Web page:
In general, doctors’ advice is listen to your body. If you are tired or achy, take a rest. Take days off and vary the intensity of your workout. Irwin counsels runners to watch out for signs they’re working out too hard, such as a resting heart rate 10 beats a minute over the normal rate.
“You have to have recovery time even if you are healthy,” Irwin said. “Give yourself some time to rest.”
Foster offers some specific pointers for beginners trying to burn off the holiday bulge: Cross-train and give yourself six months or so to build endurance. Respect the limitations that come with age, he said, and “don’t try to be 19 the first week. “
But whatever you do, don’t stop exercising.
“This is not America’s big problem. The opposite is,” Oz said. “And people shouldn’t use this as an excuse not to exercise.”
Hello, Cyberspace friends: What have you experienced? What do you think?

Sunday, January 28, 2007


We got a belated Christmas newsletter Saturday from a friend in Atlanta. She sends them out only every five years or so. The letter was 12 pages long (with footnotes no less!), but as our friend pointed out, that's only 1.6666 pages per year. ... It is among the best 12 pages we've recently read. Among the many gems in it was this: Five things for a complete life by Rabbi Harold Kushner (contained in his new book, "Overcoming Life's Disappointments"): Family, friends, faith, work and the "satisfaction of making a difference." Note he doesn't say happy life, which we tend to confuse. It seems he means "complete" as in "content."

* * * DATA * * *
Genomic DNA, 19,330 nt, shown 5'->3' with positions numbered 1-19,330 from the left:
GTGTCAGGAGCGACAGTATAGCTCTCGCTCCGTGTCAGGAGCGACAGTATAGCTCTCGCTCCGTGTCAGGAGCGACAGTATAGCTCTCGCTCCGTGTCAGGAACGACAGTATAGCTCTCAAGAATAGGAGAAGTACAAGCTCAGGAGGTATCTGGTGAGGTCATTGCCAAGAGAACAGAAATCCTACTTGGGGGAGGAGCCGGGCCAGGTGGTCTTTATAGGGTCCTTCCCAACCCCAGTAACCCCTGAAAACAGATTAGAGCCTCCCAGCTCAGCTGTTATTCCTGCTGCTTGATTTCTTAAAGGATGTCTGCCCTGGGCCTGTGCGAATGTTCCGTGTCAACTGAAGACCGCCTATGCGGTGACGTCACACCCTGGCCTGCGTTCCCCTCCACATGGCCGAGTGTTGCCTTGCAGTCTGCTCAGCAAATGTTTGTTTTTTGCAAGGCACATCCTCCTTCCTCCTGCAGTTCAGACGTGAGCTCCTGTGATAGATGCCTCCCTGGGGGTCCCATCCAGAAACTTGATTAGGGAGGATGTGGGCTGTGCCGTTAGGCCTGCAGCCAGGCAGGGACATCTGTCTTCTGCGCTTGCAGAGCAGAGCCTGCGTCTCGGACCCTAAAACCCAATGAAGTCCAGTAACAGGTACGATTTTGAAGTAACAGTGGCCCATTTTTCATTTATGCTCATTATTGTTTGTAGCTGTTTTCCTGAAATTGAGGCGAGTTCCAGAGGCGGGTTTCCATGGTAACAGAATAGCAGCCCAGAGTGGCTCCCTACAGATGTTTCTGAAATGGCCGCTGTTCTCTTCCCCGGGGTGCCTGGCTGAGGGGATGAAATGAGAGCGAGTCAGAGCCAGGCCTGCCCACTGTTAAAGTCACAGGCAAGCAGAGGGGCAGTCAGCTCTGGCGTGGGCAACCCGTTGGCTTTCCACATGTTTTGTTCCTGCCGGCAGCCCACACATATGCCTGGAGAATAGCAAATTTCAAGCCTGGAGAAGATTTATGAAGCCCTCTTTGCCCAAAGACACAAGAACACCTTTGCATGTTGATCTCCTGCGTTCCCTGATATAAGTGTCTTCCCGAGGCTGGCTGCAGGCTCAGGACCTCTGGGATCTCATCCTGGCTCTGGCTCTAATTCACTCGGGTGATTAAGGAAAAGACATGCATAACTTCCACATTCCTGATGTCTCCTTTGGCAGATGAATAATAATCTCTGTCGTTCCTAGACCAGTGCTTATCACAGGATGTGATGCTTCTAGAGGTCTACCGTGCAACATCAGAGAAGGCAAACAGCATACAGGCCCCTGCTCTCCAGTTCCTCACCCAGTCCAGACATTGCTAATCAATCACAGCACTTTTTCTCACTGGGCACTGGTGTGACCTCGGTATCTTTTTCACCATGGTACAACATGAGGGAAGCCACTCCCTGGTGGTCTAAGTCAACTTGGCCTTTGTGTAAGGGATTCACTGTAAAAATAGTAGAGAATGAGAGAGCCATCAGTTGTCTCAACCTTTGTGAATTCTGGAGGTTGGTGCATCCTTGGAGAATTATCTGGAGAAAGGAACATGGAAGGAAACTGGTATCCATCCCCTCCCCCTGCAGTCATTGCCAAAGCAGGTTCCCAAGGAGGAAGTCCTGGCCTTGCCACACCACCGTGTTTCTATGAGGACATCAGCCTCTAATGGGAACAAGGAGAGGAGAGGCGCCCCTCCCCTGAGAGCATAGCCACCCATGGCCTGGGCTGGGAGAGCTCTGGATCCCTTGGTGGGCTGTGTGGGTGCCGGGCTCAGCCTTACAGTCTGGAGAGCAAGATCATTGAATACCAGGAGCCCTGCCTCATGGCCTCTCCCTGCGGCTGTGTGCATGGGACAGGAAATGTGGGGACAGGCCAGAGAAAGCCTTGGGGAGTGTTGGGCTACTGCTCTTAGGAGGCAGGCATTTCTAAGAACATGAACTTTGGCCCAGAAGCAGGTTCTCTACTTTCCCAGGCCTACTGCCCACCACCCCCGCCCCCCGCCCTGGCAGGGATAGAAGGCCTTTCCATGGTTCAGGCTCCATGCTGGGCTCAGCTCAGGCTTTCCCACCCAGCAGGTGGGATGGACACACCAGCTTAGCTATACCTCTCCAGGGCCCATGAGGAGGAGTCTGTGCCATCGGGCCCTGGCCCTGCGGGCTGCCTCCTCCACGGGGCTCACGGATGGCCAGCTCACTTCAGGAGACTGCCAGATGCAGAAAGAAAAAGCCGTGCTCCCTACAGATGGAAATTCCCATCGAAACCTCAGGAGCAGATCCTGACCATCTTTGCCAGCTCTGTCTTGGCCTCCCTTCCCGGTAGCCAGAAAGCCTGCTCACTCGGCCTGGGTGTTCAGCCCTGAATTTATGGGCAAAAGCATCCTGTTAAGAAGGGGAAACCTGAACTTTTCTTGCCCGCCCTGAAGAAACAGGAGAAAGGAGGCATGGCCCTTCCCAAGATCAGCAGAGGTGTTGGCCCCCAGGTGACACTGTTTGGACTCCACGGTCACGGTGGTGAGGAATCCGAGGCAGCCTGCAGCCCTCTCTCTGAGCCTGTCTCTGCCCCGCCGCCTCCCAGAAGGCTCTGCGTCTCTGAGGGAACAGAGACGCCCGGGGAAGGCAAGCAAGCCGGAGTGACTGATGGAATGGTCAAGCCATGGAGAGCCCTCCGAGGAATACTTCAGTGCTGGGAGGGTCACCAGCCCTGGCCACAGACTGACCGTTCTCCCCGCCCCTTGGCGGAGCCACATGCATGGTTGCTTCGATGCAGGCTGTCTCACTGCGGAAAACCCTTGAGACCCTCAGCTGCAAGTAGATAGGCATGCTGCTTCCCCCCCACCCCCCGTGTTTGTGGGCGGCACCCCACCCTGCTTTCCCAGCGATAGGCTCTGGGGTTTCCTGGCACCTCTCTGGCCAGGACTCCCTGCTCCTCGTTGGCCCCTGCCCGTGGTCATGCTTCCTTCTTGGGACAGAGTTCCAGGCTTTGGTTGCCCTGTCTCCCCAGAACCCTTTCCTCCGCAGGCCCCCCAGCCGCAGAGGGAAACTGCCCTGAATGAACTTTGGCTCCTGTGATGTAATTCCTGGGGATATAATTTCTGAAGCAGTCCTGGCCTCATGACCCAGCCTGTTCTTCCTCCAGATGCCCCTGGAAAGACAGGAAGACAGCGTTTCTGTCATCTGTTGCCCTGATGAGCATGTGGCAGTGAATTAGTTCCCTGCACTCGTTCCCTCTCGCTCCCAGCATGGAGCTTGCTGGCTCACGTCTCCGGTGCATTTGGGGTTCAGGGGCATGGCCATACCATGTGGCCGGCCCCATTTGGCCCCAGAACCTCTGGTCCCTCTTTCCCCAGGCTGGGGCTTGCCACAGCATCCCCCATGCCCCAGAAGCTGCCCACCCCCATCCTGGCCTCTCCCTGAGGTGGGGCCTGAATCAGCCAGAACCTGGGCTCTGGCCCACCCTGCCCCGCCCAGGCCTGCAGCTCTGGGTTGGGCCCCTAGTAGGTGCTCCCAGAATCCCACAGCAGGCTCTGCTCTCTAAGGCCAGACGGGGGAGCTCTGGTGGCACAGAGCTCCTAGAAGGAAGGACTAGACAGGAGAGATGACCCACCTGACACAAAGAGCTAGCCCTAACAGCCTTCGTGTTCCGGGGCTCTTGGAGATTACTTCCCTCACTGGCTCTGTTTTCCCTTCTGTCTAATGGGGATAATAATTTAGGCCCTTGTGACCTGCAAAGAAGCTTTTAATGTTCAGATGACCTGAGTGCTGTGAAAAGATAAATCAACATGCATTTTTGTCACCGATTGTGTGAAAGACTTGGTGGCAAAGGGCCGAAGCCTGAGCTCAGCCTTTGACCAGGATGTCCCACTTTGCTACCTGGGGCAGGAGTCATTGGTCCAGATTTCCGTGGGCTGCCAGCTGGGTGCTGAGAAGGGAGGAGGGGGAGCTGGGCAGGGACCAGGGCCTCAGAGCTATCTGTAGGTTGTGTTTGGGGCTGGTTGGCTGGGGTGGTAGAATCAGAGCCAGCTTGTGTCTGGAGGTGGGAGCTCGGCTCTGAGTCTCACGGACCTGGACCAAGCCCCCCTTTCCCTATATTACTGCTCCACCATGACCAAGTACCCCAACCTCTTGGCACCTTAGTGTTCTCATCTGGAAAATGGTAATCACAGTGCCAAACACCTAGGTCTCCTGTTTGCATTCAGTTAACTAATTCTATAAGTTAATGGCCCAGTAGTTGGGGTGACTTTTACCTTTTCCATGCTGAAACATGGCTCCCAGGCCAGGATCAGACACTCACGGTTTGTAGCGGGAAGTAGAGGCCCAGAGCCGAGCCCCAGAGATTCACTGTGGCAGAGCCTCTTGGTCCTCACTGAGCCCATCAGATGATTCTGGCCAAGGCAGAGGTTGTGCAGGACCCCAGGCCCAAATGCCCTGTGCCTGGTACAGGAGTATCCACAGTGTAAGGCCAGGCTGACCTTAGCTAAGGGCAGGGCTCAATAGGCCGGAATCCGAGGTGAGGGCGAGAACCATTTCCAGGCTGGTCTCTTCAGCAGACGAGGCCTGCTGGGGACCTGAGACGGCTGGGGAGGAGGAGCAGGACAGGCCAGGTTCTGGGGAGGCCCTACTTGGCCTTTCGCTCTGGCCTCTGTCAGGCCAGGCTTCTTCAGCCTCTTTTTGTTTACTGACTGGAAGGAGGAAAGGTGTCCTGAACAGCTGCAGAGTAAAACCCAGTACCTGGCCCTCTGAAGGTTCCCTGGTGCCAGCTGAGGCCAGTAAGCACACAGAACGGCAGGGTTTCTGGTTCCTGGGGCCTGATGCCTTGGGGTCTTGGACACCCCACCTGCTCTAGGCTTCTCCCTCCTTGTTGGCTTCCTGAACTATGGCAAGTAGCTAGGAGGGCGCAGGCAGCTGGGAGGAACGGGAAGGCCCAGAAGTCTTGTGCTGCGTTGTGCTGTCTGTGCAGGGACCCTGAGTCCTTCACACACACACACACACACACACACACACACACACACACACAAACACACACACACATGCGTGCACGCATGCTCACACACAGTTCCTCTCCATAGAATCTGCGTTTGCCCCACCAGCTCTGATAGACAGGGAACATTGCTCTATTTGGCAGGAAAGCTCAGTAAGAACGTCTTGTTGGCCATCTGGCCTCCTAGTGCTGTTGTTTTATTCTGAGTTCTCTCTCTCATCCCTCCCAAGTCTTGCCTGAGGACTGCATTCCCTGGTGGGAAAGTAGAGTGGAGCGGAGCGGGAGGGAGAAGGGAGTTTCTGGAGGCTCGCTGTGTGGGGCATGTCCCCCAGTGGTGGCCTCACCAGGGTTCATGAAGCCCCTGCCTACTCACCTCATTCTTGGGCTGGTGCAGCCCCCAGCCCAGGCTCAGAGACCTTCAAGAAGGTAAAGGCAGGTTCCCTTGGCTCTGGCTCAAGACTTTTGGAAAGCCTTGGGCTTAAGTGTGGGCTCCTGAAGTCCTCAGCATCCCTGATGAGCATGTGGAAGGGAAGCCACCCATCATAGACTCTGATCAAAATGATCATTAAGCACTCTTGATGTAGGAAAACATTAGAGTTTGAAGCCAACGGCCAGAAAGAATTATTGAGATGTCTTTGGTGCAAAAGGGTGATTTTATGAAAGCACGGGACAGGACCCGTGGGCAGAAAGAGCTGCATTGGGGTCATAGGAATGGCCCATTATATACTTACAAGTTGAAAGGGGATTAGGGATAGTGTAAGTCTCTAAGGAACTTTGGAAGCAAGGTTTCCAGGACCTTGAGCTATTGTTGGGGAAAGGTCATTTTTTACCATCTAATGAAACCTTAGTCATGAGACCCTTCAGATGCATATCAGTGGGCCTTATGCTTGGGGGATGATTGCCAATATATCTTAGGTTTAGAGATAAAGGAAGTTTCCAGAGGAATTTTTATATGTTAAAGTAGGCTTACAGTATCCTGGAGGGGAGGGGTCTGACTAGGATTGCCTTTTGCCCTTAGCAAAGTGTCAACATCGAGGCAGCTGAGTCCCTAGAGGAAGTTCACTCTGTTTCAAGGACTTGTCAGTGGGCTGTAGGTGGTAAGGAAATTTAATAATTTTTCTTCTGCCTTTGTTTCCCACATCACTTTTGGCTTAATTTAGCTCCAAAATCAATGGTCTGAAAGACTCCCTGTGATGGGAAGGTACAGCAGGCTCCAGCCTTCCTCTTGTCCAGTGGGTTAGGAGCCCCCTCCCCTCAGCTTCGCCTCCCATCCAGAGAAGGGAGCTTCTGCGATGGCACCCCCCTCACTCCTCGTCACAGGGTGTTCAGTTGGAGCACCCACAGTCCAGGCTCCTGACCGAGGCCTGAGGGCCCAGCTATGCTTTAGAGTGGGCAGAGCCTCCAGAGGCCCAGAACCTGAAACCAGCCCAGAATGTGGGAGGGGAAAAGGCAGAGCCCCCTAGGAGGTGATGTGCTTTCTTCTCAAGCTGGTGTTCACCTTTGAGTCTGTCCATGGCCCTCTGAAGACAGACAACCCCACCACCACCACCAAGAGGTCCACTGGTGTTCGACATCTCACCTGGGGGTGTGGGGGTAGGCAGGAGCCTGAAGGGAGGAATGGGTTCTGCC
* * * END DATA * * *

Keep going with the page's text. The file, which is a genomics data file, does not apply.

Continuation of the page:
Saturday, January 27, 2007

Winter weight gain

How to avoid gaining too much weight in the winter? Not that we are really having one where I live, but nonetheless here are some tips from Michele Stanten, Prevention magazine's Fitness Director:
1) Grab some travel brochures and plan an active spring vacation. There's nothing like a hike in the Tetons on my calendar to get me off the couch and away from the mac 'n' cheese this time of the year. For you, a goal might be taking a ski trip or beach vacation, fitting into a favorite spring outfit, or signing up for a half marathon. Here are more motivation boosters to help you stay the course (also see "Why Now's the Hardest Time to Diet" ).
2) Soak up some sun.
Less daylight affects the production of hormones that make you feel tired, which may explain why most people's activity levels dip by 20% in winter. Studies show that early morning light is the most potent energy booster, so leave your bedroom curtains open or head out for a morning stroll.